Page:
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The Critical Corner - 06/29/2004

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Why we should read... 

'The Armenian Pantheon' by Professor Levon Katcheryan 
284pp, USA, 2001

A History of Armenian Pagan Deities

Armenian News Network / Groong
May 29, 2004

By Eddie Arnavoudian

Professor Levon Khatcheryan's 'The Armenian National Pantheon', a
comprehensive history of the major pre-Christian Armenian pagan
deities, fills a gap.  Examining the religious institutions,
organisations, temples, ceremonial traditions and rituals that
developed around Armenian pagan gods, he shows them forming a broad
and complex cultural, ideological and political foundation for
Armenian society. That the Armenian pantheon set deep and perhaps
indelible roots in Armenian life is testified to by the stubbornness
with which paganism survived well into the second century of Armenian
Christianity and subsequently as it continued to influence Armenian
literature, popular mythology and culture well into the 19th century.

To produce this highly readable and instructive work Khatcheryan had
to overcome a terrible scarcity of original sources, most of these
being destroyed by the victorious Christian Church in the 4th century
and thereafter. He leaps the abyss of historical ignorance through a
meticulous scrutiny of the hostile and possibly falsified references
to pagan gods that are recorded in classical Armenian Christian
literature and complements this by intelligent and imaginative insight
and supposition suggested by studies of non-Armenian pagan gods, by
C. M. Bowra in particular.

While Armenians, like many other peoples, adopted Assyrian, Greek,
Persian and other gods either voluntarily or under duress through the
centuries, they were refined, pruned, adjusted and Armenianized so
much so that they sometimes have little resemblance to their
original. Thus appropriated and remoulded, these naturalised deities
went on to play a crucial role in the ideological and intellectual
definition of the Armenian state as against their Persian, Greek,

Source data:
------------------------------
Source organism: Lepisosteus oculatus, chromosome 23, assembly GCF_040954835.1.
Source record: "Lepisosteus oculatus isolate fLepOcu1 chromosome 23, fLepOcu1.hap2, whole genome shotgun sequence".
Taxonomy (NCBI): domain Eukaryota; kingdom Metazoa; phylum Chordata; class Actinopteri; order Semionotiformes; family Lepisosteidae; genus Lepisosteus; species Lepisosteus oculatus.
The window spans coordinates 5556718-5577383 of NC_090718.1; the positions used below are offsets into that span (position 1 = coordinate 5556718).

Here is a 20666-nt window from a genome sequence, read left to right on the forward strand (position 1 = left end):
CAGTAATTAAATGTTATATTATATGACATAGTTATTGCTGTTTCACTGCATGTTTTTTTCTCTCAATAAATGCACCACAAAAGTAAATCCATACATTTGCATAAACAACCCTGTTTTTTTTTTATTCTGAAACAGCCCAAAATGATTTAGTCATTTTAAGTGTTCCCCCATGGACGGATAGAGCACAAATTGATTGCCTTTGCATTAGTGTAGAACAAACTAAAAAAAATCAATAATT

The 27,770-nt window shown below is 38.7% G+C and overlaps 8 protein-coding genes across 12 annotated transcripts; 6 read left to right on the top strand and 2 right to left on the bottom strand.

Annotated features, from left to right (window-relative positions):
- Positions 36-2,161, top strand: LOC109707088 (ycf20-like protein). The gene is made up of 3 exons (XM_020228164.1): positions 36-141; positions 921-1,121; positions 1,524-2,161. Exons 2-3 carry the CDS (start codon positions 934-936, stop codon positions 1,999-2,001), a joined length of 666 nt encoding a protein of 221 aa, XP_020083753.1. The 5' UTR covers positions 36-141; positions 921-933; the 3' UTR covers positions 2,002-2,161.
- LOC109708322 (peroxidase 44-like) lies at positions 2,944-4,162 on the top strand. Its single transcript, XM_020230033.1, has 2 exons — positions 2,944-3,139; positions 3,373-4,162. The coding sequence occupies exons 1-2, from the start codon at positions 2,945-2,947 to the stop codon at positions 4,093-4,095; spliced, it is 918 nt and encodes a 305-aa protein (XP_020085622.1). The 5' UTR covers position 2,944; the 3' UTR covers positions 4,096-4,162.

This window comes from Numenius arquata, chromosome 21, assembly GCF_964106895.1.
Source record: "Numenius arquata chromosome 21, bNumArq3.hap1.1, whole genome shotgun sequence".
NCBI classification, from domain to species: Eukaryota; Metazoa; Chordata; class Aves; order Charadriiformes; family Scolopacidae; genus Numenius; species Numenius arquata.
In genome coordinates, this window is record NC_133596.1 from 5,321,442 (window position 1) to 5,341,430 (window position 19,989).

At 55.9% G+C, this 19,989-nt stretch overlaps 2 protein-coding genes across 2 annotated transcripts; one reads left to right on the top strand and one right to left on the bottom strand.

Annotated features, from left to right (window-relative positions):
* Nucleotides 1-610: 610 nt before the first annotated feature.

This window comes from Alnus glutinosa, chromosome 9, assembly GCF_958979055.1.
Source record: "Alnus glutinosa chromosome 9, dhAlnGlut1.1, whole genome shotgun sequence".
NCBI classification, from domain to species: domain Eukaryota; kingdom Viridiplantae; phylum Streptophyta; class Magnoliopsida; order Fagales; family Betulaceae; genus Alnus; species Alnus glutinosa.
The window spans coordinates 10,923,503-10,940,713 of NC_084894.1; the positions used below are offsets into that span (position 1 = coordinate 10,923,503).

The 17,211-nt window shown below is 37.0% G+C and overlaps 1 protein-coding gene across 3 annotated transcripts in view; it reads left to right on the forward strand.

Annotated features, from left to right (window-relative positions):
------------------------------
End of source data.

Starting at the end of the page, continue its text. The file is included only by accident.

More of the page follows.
Assyrian and other neighbours.

Like its Christian successors, the pagan church commanded a leading
social, intellectual and cultural position in society, a position
founded on its vast economic wealth and landholding that included
slaves and serfs. Spread across the land, its temples in honour of the
nine main gods were also centres of learning harbouring both the
existing stock of knowledge as well as the wise men of the day. They
were in addition social centres and gathering points for travellers,
traders and soldiers.

The highly structured and elaborate Armenian pantheon had at its
centre nine deities, each serving a particular sphere of social life.
Armenian gods, like those of the Greeks, had human form, suggesting a
level of social and intellectual development in which human
consciousness, having mastered some of the secrets of nature, had
ceased to attribute magical or godly powers to inanimate elements of
nature. The Father of all Armenian Gods was Aramazd but perhaps the
most famous and popular was his daughter Anahit. Both were foreign
importations, but centuries of history refashioned and enhanced them
to suit local need and so they acquired a very specific, particular
Armenian character.

Unfortunately the lack of sources leaves us only a dry and formal
picture for Aramazd, who possesses all the attributes of a supreme
deity. He is the creator of heaven and earth, the god of hope and
success and the supreme legislator and distributor of justice. He was
not just the first among equals but an almost omnipotent power so